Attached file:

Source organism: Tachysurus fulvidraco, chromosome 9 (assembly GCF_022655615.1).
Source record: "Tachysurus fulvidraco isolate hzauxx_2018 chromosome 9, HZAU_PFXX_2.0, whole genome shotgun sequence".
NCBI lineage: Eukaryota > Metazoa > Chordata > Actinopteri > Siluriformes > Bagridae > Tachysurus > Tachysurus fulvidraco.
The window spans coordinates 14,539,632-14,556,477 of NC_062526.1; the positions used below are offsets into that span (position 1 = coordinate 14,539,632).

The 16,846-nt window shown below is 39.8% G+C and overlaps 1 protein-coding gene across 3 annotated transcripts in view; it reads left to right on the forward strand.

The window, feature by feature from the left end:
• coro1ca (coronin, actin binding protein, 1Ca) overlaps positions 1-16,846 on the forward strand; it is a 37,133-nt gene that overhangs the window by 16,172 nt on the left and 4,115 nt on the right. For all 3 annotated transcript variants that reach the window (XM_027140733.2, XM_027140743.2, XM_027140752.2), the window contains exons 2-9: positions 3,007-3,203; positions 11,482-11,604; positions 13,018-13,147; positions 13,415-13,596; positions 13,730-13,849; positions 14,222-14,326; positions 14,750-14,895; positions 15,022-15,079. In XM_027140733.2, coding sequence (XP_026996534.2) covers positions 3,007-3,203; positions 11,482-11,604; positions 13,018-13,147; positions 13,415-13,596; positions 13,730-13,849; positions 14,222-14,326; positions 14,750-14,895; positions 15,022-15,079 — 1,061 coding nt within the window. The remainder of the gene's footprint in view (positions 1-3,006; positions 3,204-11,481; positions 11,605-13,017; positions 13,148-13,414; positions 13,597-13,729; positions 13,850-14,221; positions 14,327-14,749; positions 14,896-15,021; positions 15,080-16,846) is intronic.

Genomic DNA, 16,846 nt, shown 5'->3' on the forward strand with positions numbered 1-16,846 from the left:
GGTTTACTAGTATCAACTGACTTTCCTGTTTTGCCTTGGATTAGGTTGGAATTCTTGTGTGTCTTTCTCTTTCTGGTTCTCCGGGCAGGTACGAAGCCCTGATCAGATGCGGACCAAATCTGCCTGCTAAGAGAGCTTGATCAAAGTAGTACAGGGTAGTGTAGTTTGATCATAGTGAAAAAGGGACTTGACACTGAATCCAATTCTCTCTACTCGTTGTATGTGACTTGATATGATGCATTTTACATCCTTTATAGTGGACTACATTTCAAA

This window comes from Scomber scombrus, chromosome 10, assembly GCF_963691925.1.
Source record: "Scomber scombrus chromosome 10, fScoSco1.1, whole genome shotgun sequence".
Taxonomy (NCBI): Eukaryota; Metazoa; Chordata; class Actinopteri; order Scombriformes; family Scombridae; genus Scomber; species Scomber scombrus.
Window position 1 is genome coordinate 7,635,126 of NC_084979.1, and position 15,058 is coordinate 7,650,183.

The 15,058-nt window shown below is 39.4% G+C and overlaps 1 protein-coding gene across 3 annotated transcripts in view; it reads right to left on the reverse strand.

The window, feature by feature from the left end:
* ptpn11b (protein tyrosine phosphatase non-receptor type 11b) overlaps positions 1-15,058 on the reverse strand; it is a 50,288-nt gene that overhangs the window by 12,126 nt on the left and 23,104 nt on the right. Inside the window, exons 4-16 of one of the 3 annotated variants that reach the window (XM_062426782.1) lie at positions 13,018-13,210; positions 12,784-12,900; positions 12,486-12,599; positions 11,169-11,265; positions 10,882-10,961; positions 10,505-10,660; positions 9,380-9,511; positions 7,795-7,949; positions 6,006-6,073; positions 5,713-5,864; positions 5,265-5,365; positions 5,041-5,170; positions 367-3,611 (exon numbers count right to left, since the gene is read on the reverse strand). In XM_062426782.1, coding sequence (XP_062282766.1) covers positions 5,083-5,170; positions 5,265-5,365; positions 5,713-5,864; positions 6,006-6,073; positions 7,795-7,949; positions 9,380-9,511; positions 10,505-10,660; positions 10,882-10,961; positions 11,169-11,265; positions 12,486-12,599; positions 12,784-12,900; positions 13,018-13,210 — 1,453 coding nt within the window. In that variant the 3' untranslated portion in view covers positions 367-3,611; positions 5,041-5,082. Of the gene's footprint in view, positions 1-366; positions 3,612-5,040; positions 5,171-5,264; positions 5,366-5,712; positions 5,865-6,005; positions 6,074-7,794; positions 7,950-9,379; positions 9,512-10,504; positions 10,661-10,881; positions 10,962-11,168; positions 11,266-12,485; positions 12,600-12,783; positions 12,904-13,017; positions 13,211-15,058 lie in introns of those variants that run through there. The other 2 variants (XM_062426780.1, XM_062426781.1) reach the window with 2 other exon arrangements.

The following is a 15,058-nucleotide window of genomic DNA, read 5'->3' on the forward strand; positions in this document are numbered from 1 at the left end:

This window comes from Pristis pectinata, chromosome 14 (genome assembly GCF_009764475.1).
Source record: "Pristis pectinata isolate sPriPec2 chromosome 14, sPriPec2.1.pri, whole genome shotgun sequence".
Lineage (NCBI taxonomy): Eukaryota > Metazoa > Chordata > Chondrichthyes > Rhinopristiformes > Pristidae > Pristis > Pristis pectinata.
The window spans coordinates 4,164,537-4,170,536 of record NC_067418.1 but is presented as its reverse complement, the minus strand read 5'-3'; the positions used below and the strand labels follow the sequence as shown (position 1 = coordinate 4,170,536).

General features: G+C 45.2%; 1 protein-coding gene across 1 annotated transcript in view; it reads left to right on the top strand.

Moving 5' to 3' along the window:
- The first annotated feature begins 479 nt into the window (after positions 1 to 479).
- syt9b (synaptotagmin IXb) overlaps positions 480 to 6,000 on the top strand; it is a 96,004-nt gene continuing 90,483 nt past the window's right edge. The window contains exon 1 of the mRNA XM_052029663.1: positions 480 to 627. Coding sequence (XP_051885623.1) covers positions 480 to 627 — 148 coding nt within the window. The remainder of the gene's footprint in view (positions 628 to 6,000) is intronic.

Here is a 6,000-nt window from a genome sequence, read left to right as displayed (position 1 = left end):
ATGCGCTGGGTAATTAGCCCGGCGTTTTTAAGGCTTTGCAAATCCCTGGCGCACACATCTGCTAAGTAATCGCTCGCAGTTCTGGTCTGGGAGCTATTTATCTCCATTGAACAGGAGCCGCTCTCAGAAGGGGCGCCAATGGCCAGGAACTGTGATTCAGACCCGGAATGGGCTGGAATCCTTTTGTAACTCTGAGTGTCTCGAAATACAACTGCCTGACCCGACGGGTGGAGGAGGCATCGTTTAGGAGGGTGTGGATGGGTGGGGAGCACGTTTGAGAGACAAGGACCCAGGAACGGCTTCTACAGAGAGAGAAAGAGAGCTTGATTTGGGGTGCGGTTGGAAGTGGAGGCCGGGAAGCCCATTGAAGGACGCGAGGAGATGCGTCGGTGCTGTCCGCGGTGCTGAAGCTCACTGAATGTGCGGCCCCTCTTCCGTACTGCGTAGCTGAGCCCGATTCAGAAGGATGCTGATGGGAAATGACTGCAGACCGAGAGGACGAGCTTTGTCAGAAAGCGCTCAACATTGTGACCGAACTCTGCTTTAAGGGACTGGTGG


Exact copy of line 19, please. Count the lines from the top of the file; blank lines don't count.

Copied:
Source record: "Pristis pectinata isolate sPriPec2 chromosome 14, sPriPec2.1.pri, whole genome shotgun sequence".